BWCAW fires are a classroom topic

The ongoing fire provides hot-topic lesson material for professors.

Yasin Mohamud

The wildfires ripping through the Boundary Waters Canoe Area Wilderness in northeastern Minnesota have sparked the interest of University of Minnesota professors and students.

As firefighters continue to battle the month-old flames, the Pagami Creek Fire is a hot topic in classrooms in the Department of Forest Resources in the College of Food, Agricultural and National Resource Sciences

Lee Frelich, director of the Center for Forest Ecology and an expert on boreal forests, said he has seen a newfound interest from students in the forest fires in the courses he teaches.

In his landscape and forest ecology classes, current events can make lessons âÄúmore realâÄù to students.

âÄúIn the past, we were talking about historical fires and now thereâÄôs this big fire and people want to know whatâÄôs going to happen to it,âÄù Frelich said.

Fire officials reported Sunday that 45 percent of the fire has been contained. Nearly 880 firefighters have worked to calm the blaze.

The colossal wildfire started after lightning struck near Pagami Creek in the BWCAW on Aug. 18 has since swallowed up about 100,000 acres âÄî making it the largest Minnesota wildfire in 80 years.

Like many national forests, the BWCAW has a let-burn policy because fires are necessary to the forest ecology. Dry and windy conditions prodded the fire to grow unexpectedly from a one-acre area to 136-acre blaze.

But the uncontained fire was a threat to residents and campers in the area. Nearby buildings were evacuated and campers were rushed out of the park earlier this month.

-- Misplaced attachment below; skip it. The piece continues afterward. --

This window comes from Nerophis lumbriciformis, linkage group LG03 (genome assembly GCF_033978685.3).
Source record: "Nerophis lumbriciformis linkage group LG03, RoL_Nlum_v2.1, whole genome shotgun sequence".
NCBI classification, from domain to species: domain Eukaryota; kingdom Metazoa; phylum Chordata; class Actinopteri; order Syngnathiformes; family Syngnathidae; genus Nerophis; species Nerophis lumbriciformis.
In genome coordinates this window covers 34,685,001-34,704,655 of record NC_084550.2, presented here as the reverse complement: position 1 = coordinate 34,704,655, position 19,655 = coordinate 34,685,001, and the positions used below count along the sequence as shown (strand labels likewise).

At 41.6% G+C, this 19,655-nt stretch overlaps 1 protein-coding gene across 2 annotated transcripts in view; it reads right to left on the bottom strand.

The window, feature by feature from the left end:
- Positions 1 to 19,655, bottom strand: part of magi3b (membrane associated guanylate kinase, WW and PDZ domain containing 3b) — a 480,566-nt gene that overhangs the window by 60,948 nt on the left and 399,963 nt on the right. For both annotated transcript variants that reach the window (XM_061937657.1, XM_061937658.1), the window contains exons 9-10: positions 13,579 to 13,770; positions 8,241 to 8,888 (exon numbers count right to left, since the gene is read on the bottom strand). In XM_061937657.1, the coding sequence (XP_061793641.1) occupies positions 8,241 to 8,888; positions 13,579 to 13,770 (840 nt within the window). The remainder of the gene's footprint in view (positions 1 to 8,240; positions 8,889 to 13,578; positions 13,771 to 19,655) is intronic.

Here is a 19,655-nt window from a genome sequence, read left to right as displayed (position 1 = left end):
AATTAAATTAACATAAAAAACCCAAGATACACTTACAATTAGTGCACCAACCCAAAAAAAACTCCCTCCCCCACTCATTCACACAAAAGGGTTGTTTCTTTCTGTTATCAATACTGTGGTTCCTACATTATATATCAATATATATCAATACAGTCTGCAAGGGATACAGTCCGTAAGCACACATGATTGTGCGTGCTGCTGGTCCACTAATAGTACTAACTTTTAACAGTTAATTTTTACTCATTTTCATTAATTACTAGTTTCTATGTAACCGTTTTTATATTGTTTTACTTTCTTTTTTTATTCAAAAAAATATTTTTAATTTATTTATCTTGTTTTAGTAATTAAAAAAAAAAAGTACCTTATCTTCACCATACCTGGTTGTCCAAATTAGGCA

When the fire was at its peak two weeks ago, Gov. Mark Dayton issued an executive order allowing the Minnesota National Guard to assist.

Frelich also said that giving updates on the fires as they relate to what he is teaching in his courses is a source of excitement among his students.

âÄúUsually if I have some new information about this fire, the students kind of perk up more than they usually do and there is more conversation among the students about it,âÄù he said.

The FR department also offers a fire ecology class in the spring which will be taught by Frelich.

âÄúBy the spring time, we should have before and after satellite images of the fires so itâÄôll definitely be something that I can work into that course as well,âÄù he said.

Eli Anoszko, a Ph.D student in natural resources science and management and a TA for the department has also been hit by the fire bug. He spent the summer comparing historical fires.

âÄúThe project I worked on over the summer basically dealt with me looking at regeneration and how the forest is changing after the disturbances âĦ looking at how those different combinations of disturbances affect the species of trees that are going to grow in those forested areas,âÄù he said.  

Anoszko said the BWCAW fires are good for ecology, but bad for people. Fire is essential for most of the tree species in the area to germinate and regenerate.

âÄúFires are extremely a hazard to those who live in close proximity to the wilderness because of dangers of the fires escaping,âÄù he said.

Anoszko reiterated FrelichâÄôs sentiment about the excitement and interest that the fires have created among students in their department.

âÄúIn the course that IâÄôm a TA for right now, IâÄôd say a lot of the students are interested in whatâÄôs happening with the fires,âÄù he said.

 âÄúFires are exciting and they make the national news and there are very few things in forest ecology that get as much media attention. And the fires are directly relatable to what we cover in class, so itâÄôs exciting,âÄù he said.

The Associated Press contributed to this report.